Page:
In the community in which I live I could not say that there is a problem of extremism amongst the Muslim youth. Not ‘Islamic Extremism’ in any case – jahil extremism maybe. In this community, our concerns are with drug use, alcohol consumption and anti-social behaviour. A friend tells me that some young Muslims are bringing drugs into the area to foster a previously non-existent trade in the town. Our local press has reported on a number of occasions about youths in our town being given ASBOs (Anti-Social Behaviour Orders); troublingly in each case the recipients have Muslim names. Late on Friday and Saturday nights, young Muslims gather in the centre of town, smoking perpetually and ranting aggressively with sentences littered with expletives. This is probably not what the middle-class commentators have in mind when they call for Muslims to integrate with society; still here the Muslims certainly are adopting the culture of those they find themselves amongst.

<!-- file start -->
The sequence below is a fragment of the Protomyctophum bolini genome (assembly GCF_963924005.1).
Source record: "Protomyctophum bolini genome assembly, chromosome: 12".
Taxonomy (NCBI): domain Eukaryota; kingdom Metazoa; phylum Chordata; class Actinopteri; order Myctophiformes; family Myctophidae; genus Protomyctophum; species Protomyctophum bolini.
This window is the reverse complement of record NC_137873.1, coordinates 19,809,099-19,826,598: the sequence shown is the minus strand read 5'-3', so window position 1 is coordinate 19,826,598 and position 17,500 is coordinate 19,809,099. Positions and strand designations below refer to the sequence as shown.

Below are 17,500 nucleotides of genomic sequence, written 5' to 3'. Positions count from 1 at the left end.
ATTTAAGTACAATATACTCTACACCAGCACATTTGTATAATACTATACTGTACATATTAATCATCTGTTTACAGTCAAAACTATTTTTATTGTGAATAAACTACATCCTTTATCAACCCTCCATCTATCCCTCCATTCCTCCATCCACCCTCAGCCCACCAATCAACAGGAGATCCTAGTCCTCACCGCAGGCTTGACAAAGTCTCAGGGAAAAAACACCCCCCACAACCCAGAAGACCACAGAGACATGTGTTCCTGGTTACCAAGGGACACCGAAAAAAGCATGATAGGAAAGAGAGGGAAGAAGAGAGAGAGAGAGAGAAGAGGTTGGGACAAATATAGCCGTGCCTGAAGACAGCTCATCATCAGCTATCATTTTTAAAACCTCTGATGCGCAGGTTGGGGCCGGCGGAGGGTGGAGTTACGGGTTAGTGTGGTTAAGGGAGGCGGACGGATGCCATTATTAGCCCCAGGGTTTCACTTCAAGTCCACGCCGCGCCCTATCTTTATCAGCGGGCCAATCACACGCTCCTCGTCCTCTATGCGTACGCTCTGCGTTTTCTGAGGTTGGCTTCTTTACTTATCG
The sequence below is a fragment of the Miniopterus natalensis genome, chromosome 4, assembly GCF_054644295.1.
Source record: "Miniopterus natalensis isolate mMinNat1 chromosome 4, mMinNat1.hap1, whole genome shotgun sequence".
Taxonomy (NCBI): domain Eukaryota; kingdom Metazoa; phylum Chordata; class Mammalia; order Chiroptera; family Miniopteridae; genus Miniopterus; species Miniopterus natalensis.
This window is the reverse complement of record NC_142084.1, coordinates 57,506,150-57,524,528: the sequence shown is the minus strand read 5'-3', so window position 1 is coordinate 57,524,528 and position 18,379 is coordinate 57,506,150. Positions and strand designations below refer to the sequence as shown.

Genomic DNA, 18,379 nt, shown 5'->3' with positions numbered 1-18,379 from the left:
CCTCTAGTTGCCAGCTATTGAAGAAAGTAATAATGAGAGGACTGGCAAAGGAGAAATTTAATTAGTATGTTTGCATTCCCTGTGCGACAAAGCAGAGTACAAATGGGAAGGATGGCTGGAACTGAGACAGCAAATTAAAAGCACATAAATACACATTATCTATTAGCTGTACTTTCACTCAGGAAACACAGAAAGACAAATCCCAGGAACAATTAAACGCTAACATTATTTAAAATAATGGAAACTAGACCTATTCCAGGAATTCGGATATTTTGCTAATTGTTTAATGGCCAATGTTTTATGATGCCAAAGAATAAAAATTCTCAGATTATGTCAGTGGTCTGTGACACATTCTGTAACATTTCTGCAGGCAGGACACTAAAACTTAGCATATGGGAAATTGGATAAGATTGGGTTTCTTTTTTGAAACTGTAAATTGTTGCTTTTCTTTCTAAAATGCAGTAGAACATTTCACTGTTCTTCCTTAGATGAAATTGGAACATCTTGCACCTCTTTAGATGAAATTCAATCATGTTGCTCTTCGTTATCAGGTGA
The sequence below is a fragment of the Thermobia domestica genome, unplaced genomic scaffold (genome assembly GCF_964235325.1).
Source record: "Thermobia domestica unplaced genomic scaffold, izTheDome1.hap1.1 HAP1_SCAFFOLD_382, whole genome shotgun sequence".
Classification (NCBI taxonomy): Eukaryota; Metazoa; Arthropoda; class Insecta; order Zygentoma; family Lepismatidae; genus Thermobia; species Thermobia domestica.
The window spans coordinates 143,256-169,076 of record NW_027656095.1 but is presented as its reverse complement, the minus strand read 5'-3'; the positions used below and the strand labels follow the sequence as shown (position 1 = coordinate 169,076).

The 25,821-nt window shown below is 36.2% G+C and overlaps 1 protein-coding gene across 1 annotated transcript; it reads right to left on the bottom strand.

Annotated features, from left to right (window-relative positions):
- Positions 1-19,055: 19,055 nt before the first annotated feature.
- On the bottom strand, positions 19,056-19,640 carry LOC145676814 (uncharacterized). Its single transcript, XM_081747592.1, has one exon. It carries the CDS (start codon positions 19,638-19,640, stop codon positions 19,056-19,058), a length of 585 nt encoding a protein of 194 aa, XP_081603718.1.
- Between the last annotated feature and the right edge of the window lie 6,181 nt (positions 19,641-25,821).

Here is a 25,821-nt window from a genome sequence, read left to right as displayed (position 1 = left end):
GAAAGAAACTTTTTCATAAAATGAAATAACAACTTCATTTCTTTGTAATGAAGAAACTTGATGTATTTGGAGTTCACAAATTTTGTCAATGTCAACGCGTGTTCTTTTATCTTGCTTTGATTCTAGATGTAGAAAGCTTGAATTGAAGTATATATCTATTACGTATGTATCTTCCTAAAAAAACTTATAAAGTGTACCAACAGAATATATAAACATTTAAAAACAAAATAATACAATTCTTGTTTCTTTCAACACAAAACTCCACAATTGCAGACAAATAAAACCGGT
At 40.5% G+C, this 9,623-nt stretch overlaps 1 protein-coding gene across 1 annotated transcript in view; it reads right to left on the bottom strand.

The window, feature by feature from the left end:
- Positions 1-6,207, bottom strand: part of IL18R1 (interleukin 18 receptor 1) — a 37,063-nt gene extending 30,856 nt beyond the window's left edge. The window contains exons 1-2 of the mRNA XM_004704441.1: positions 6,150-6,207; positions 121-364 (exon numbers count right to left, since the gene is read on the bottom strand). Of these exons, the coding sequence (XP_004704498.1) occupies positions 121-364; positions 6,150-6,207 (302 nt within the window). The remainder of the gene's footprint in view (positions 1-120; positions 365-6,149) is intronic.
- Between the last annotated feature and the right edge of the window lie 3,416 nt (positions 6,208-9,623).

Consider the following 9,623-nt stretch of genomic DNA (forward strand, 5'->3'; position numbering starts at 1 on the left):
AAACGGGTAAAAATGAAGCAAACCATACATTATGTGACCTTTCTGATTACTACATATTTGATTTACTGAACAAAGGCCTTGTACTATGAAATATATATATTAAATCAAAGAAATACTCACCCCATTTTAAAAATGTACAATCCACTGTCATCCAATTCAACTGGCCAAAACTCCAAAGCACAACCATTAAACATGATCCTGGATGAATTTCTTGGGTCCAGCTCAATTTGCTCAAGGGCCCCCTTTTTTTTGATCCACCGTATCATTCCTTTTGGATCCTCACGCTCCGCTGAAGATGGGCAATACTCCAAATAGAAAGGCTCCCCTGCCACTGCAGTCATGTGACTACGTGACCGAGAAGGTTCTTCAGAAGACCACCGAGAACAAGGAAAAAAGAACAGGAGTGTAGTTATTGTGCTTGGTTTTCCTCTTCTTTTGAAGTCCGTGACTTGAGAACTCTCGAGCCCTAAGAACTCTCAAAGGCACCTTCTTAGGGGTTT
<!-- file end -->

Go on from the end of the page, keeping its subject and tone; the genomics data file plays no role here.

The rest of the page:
Undoubtedly British Muslims have a duty to tackle extremism in our midst, where it exists, but there is also an urgent need to tackle the vast array of huge social problems which have emerged. A friend of mine is the head of department in an inner city London secondary school and he is appalled by the behaviour of his students – more so, he laments, because the majority of them come from Muslim families. Apart from having no knowledge of their religion whatsoever, these young people have no manners, no respect for the people around them and are frequently members of gangs. The Muslim community makes up barely 2% of the British population and yet 7% of the prison population. The Muslim Youth Helpline draws the following inferences from research carried out by Muslim organisations:
– Drug abuse and smoking are shown to have a significantly higher prevalence amongst Muslim youth between the ages of 16-25 years, despite the fact that an estimated 45% of Muslim youth have never used illicit drugs, smoked tobacco or drunk alcohol.